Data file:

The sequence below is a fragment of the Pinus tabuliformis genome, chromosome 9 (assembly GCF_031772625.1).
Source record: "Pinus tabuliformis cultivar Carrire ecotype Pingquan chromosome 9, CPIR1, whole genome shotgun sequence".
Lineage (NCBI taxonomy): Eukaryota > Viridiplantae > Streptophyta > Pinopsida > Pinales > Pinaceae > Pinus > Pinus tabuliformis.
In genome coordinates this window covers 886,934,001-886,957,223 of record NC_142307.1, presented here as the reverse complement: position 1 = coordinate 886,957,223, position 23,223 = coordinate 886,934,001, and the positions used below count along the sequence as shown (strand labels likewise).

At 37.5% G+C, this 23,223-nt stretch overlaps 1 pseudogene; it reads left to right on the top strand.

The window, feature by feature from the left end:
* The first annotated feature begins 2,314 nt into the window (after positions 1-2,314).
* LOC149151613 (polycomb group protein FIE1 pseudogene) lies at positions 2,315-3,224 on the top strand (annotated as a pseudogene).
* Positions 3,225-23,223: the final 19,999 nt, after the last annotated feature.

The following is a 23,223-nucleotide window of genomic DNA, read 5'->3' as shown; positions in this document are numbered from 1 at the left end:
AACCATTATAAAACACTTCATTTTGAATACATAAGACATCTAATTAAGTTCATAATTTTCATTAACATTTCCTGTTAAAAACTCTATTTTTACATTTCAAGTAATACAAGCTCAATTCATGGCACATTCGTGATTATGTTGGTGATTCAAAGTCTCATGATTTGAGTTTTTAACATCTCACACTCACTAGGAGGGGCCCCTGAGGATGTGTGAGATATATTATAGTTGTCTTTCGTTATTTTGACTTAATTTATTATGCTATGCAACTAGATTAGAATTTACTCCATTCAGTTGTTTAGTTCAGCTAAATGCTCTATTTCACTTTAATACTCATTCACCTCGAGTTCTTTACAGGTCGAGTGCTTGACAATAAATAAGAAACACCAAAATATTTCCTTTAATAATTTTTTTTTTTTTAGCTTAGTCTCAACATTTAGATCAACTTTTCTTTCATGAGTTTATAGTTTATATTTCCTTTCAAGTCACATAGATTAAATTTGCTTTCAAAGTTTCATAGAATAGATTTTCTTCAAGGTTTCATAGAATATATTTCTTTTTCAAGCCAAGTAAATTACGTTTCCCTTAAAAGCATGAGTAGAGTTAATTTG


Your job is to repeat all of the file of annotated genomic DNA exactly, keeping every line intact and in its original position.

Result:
The sequence below is a fragment of the Pinus tabuliformis genome, chromosome 9 (assembly GCF_031772625.1).
Source record: "Pinus tabuliformis cultivar Carrire ecotype Pingquan chromosome 9, CPIR1, whole genome shotgun sequence".
Lineage (NCBI taxonomy): Eukaryota > Viridiplantae > Streptophyta > Pinopsida > Pinales > Pinaceae > Pinus > Pinus tabuliformis.
In genome coordinates this window covers 886,934,001-886,957,223 of record NC_142307.1, presented here as the reverse complement: position 1 = coordinate 886,957,223, position 23,223 = coordinate 886,934,001, and the positions used below count along the sequence as shown (strand labels likewise).

At 37.5% G+C, this 23,223-nt stretch overlaps 1 pseudogene; it reads left to right on the top strand.

The window, feature by feature from the left end:
* The first annotated feature begins 2,314 nt into the window (after positions 1-2,314).
* LOC149151613 (polycomb group protein FIE1 pseudogene) lies at positions 2,315-3,224 on the top strand (annotated as a pseudogene).
* Positions 3,225-23,223: the final 19,999 nt, after the last annotated feature.

The following is a 23,223-nucleotide window of genomic DNA, read 5'->3' as shown; positions in this document are numbered from 1 at the left end:
AACCATTATAAAACACTTCATTTTGAATACATAAGACATCTAATTAAGTTCATAATTTTCATTAACATTTCCTGTTAAAAACTCTATTTTTACATTTCAAGTAATACAAGCTCAATTCATGGCACATTCGTGATTATGTTGGTGATTCAAAGTCTCATGATTTGAGTTTTTAACATCTCACACTCACTAGGAGGGGCCCCTGAGGATGTGTGAGATATATTATAGTTGTCTTTCGTTATTTTGACTTAATTTATTATGCTATGCAACTAGATTAGAATTTACTCCATTCAGTTGTTTAGTTCAGCTAAATGCTCTATTTCACTTTAATACTCATTCACCTCGAGTTCTTTACAGGTCGAGTGCTTGACAATAAATAAGAAACACCAAAATATTTCCTTTAATAATTTTTTTTTTTTTAGCTTAGTCTCAACATTTAGATCAACTTTTCTTTCATGAGTTTATAGTTTATATTTCCTTTCAAGTCACATAGATTAAATTTGCTTTCAAAGTTTCATAGAATAGATTTTCTTCAAGGTTTCATAGAATATATTTCTTTTTCAAGCCAAGTAAATTACGTTTCCCTTAAAAGCATGAGTAGAGTTAATTTG